Tag Archives: triathlon

Physiotherapist taping up someone's knee

Week 2: I’ve been here before

In less than three months it will be one year since the knee reconstruction surgery.

Some say writing down a goal and making it public will help achieve it. Other research says talking about a thing becomes (in one’s mind) a substitute for actually doing it, thus undermining motivation. But I’m determined —

On Saturday April 9, I’m going to run at least 5 kilometres.

My physiotherapist says absolutely I will be able to run 5K by April 9th, and then, possibly, pull off a sprint triathlon in the summer. He gave me my first two weeks of workouts, written on a piece of paper which I promptly left in the treatment room. But no matter, I have them committed to memory. It’s pretty simple: at least 2 track workouts per week jogging the straights and walking the curves, ramp up length/intensity as long as I’m relatively pain-free. Do my strength routine on off days (as well as swim and ride bike and get on the elliptical trainer).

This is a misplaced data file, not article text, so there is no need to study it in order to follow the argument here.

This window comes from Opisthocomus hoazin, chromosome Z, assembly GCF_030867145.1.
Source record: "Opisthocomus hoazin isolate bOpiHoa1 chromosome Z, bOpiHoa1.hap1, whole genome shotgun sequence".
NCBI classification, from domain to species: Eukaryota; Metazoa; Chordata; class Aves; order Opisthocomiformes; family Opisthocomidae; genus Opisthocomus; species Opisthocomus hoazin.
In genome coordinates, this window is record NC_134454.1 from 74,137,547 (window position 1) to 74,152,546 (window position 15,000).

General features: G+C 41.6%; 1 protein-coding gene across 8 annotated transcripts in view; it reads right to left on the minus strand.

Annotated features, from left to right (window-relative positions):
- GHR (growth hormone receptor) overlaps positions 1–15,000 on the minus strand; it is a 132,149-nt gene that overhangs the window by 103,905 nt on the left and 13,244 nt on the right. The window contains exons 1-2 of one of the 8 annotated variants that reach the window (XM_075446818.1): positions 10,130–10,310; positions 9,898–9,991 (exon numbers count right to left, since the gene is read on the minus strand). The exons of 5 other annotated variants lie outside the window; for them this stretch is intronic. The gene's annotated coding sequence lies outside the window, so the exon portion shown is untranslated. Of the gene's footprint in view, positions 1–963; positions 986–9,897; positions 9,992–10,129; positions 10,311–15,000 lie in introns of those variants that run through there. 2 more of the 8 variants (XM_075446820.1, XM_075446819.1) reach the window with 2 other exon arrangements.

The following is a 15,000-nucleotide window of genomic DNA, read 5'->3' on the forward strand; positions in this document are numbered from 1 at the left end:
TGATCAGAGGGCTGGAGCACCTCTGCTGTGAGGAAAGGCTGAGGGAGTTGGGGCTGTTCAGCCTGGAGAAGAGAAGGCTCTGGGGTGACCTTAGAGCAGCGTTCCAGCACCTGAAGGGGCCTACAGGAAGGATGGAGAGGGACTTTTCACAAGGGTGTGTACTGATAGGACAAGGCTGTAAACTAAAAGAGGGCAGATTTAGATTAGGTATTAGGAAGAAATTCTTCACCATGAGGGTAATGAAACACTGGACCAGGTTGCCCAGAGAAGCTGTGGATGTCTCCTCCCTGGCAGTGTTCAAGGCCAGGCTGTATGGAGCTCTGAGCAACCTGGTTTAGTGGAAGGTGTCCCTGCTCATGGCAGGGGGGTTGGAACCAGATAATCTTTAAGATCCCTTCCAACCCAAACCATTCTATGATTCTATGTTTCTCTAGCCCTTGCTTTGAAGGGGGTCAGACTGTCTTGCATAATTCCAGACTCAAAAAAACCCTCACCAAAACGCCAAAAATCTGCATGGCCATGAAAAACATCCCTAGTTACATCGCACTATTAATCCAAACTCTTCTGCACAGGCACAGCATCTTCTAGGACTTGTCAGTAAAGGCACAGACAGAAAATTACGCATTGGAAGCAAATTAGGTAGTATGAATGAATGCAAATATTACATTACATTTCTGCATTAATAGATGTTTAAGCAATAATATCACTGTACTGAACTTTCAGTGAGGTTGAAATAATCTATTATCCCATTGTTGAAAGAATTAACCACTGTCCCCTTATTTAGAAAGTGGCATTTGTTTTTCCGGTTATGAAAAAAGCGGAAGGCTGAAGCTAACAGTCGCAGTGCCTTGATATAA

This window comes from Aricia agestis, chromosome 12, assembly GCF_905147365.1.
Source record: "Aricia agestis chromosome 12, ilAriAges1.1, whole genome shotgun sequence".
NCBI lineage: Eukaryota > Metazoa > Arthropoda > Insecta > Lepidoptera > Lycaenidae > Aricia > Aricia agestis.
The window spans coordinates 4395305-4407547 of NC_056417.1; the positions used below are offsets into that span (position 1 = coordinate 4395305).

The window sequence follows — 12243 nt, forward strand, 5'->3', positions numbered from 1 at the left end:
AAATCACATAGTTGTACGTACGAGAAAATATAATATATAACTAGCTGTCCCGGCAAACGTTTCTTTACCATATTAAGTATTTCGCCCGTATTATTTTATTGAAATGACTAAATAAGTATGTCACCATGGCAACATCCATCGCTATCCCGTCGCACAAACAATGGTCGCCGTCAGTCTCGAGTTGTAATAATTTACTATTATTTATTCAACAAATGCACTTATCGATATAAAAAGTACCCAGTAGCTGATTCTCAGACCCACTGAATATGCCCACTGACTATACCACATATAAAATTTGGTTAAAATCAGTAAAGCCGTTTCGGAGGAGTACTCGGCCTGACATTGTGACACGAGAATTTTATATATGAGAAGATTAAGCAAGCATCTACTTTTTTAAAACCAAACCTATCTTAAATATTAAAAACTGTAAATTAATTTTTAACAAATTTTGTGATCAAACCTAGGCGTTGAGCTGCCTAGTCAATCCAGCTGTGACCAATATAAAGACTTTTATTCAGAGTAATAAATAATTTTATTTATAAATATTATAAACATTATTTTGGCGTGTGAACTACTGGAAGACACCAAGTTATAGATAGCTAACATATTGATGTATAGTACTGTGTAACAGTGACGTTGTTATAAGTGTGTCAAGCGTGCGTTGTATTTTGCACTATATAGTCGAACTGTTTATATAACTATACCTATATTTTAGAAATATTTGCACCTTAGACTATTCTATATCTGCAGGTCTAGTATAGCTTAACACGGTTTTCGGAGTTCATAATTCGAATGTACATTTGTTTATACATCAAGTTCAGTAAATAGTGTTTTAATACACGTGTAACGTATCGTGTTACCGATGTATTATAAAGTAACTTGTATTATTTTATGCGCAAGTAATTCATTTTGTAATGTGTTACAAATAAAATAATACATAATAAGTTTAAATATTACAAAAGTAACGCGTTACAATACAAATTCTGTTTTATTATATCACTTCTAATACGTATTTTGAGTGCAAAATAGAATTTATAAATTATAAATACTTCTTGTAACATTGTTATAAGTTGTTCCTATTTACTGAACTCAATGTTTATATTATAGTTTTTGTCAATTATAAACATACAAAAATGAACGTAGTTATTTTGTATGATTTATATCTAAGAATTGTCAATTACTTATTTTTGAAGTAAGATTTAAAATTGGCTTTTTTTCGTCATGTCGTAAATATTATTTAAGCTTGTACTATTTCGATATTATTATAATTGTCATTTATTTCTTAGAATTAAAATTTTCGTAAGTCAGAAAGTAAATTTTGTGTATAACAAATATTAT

I’ve come back from debilitating injury before; I KNOW how much work this is going to be. It’s going to involve change, and dragging myself to workouts I “don’t wanna!” do in order to be consistent. It involves elliptical machine, and the track, neither of which are my favourite places to work out, but if it gets me to my goal, I’m there. I’ve been there before. I can do this.